Stefanos Tsitsipas serves up a storm to reach Australian Open fourth round

Greek will face Taylor Fritz for a place in the quarter-finals after the American overcame Spanish 15th seed Roberto Bautista Agut

Stefanos Tsitsipas celebrates victory in his third round singles match against Benoit Paire. Getty Images
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World No 4 Stefanos Tsitsipas did not drop a service game, despite losing a set, as he overcame Benoit Paire to reach the fourth round at the Australian Open on Saturday.

Tsitsipas will face Taylor Fritz for a place in the quarter-finals after the American overcame Spanish 15th seed Roberto Bautista Agut 6-0, 3-6, 3-6, 6-4, 6-3.

Tsitsipas has now reached the last 16 for the third time in five trips to Melbourne.

"I'm pretty glad with the win. Benoit is one of the biggest talents in our game, he has a lot of feel for the game," Tsitsipas said of his French opponent, who is ranked 56th in the world.

"It was a very important victory for me today and also very special to be playing on this arena and sharing that with the crowd."

Tsitsipas served strongly with 21 aces and won 89 per cent of his first serve points along with 47 winners and 26 unforced errors.

It was his fourth victory in five meetings with Paire, but his first over him at a major.

Tsitsipas, a two-time semi-finalist in Melbourne, became the first Greek player to reach a Grand Slam final when he lost to Novak Djokovic in last year's French Open final after leading by two sets.

He also holds the distinction of beating both Rafael Nadal and Roger Federer on his way to his two previous semi-final appearances at the Australian Open.

Aryna Sabalenka plays a backhand in her third round singles match against Marketa Vondrousova. Getty Images

Aryna Sabalenka says she tried to "stop thinking" about her serve on Saturday and it worked well with the world No 2's woeful double fault count improving as she stayed in contention at the Australian Open.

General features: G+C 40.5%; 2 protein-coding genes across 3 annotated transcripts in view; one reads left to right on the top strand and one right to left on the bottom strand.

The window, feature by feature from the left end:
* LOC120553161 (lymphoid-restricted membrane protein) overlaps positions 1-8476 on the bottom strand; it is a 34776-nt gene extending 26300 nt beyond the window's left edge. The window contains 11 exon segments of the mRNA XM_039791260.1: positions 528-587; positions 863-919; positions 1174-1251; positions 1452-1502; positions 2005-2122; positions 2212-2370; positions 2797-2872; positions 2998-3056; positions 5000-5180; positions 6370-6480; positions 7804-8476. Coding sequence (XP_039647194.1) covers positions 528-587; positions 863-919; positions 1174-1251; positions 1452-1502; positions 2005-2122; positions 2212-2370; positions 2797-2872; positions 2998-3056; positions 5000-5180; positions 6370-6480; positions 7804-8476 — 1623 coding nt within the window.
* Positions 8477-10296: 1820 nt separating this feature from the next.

The Belarusian had tallied 31 double faults in two matches at Melbourne Park so far, and 70 from four matches this season, but only suffered 10 against Marketa Vondrousova on Margaret Court Arena.

It helped her beat the Czech 4-6, 6-3, 6-1 and ensure passage to the last 16 where she will meet unseeded Estonian veteran Kaia Kanepi who overpowered Australian wildcard Madison Inglis 2-6, 6-2, 6-0.

"I was just trying to not really focus on my serve. Just trying to forget about my serve, and that's was working today," said Sabalenka, a semi-finalist last year at both Wimbledon and the US Open.

"I think it's more mental, because I put a lot of pressure on myself about my serve, and the last matches I was trying to control everything on my serve - my legs, my arm, the ball toss. And it was overthinking.

"I just stopped thinking. Like today, I was focusing only on the good jump and that's it."

Despite her serving yips, Sabalenka found a way to survive her opening two rounds against players ranked in triple digits thanks to her explosive all-court ability.

Daniil Medvedev celebrates match point in his third round singles match against Botic van de Zandschulp. Getty Images

Russian title favourite Daniil Medvedev cruised into the fourth round at the Australian Open with an unruffled straight-sets victory over Dutchman Botic van de Zandschulp on Saturday.

In sweltering conditions, the world No 2 won 6-4, 6-4, 6-2 in 1hr 55min to reach the last 16 for the fourth straight year in Melbourne.

Medvedev, coming off his high-octane win over home favourite Nick Kyrgios two days ago, could face either another Australian Chris O'Connell or American Maxime Cressy in the fourth round.

"I was hoping you were going to be a little bit easier on me you guys," Medvedev joked to the crowd, after he was booed by sections of the pro-Kyrgios crowd on Thursday.

"I'll put it this way, it's easier to play a guy from the Netherlands than a guy from Australia in Australia in Melbourne.

"Every good relationship must have its ups and downs so I think it's good, it's entertaining and it's real, there is some relationship going on."

The Russian 25-year-old was unhappy with the behaviour of some of the spectators in the stormy Kyrgios match, saying afterwards: "It's not everybody doing it but people who are doing it probably have a low IQ."

Updated: January 22, 2022, 8:50 AM